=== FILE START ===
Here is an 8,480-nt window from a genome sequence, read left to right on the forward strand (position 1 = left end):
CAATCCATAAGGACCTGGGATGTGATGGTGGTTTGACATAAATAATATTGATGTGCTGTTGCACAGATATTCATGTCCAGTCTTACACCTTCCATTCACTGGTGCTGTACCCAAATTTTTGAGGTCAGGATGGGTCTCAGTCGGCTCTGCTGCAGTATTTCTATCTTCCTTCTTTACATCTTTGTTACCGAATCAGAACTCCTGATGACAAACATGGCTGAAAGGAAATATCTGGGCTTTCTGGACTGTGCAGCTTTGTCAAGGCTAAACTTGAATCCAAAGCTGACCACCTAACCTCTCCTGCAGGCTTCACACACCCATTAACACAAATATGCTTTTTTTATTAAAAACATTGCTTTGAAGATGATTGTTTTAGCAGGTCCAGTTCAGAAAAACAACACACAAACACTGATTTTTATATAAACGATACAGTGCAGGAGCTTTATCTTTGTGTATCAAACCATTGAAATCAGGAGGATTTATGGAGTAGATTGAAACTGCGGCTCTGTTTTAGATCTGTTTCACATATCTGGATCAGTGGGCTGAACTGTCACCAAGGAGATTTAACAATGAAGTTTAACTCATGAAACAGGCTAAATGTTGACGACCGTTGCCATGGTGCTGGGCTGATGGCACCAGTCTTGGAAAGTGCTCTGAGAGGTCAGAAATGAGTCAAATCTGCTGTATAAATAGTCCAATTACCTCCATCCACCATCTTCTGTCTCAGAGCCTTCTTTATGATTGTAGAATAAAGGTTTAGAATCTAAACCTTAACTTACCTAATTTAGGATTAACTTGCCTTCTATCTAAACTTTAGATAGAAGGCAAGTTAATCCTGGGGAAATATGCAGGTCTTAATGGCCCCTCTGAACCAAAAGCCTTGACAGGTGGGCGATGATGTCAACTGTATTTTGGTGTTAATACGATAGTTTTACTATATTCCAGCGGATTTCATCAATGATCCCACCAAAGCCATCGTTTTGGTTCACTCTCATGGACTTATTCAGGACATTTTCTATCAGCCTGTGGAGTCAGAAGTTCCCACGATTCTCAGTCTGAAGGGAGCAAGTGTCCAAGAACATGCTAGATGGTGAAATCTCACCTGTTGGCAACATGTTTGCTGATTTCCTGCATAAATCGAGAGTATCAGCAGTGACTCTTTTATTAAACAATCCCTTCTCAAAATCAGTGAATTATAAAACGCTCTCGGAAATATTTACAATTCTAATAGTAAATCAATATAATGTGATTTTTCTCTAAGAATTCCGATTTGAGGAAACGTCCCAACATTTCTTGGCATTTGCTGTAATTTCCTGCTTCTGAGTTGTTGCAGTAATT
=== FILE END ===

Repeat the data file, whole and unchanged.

Here is an 8,480-nt window from a genome sequence, read left to right on the forward strand (position 1 = left end):
CAATCCATAAGGACCTGGGATGTGATGGTGGTTTGACATAAATAATATTGATGTGCTGTTGCACAGATATTCATGTCCAGTCTTACACCTTCCATTCACTGGTGCTGTACCCAAATTTTTGAGGTCAGGATGGGTCTCAGTCGGCTCTGCTGCAGTATTTCTATCTTCCTTCTTTACATCTTTGTTACCGAATCAGAACTCCTGATGACAAACATGGCTGAAAGGAAATATCTGGGCTTTCTGGACTGTGCAGCTTTGTCAAGGCTAAACTTGAATCCAAAGCTGACCACCTAACCTCTCCTGCAGGCTTCACACACCCATTAACACAAATATGCTTTTTTTATTAAAAACATTGCTTTGAAGATGATTGTTTTAGCAGGTCCAGTTCAGAAAAACAACACACAAACACTGATTTTTATATAAACGATACAGTGCAGGAGCTTTATCTTTGTGTATCAAACCATTGAAATCAGGAGGATTTATGGAGTAGATTGAAACTGCGGCTCTGTTTTAGATCTGTTTCACATATCTGGATCAGTGGGCTGAACTGTCACCAAGGAGATTTAACAATGAAGTTTAACTCATGAAACAGGCTAAATGTTGACGACCGTTGCCATGGTGCTGGGCTGATGGCACCAGTCTTGGAAAGTGCTCTGAGAGGTCAGAAATGAGTCAAATCTGCTGTATAAATAGTCCAATTACCTCCATCCACCATCTTCTGTCTCAGAGCCTTCTTTATGATTGTAGAATAAAGGTTTAGAATCTAAACCTTAACTTACCTAATTTAGGATTAACTTGCCTTCTATCTAAACTTTAGATAGAAGGCAAGTTAATCCTGGGGAAATATGCAGGTCTTAATGGCCCCTCTGAACCAAAAGCCTTGACAGGTGGGCGATGATGTCAACTGTATTTTGGTGTTAATACGATAGTTTTACTATATTCCAGCGGATTTCATCAATGATCCCACCAAAGCCATCGTTTTGGTTCACTCTCATGGACTTATTCAGGACATTTTCTATCAGCCTGTGGAGTCAGAAGTTCCCACGATTCTCAGTCTGAAGGGAGCAAGTGTCCAAGAACATGCTAGATGGTGAAATCTCACCTGTTGGCAACATGTTTGCTGATTTCCTGCATAAATCGAGAGTATCAGCAGTGACTCTTTTATTAAACAATCCCTTCTCAAAATCAGTGAATTATAAAACGCTCTCGGAAATATTTACAATTCTAATAGTAAATCAATATAATGTGATTTTTCTCTAAGAATTCCGATTTGAGGAAACGTCCCAACATTTCTTGGCATTTGCTGTAATTTCCTGCTTCTGAGTTGTTGCAGTAATT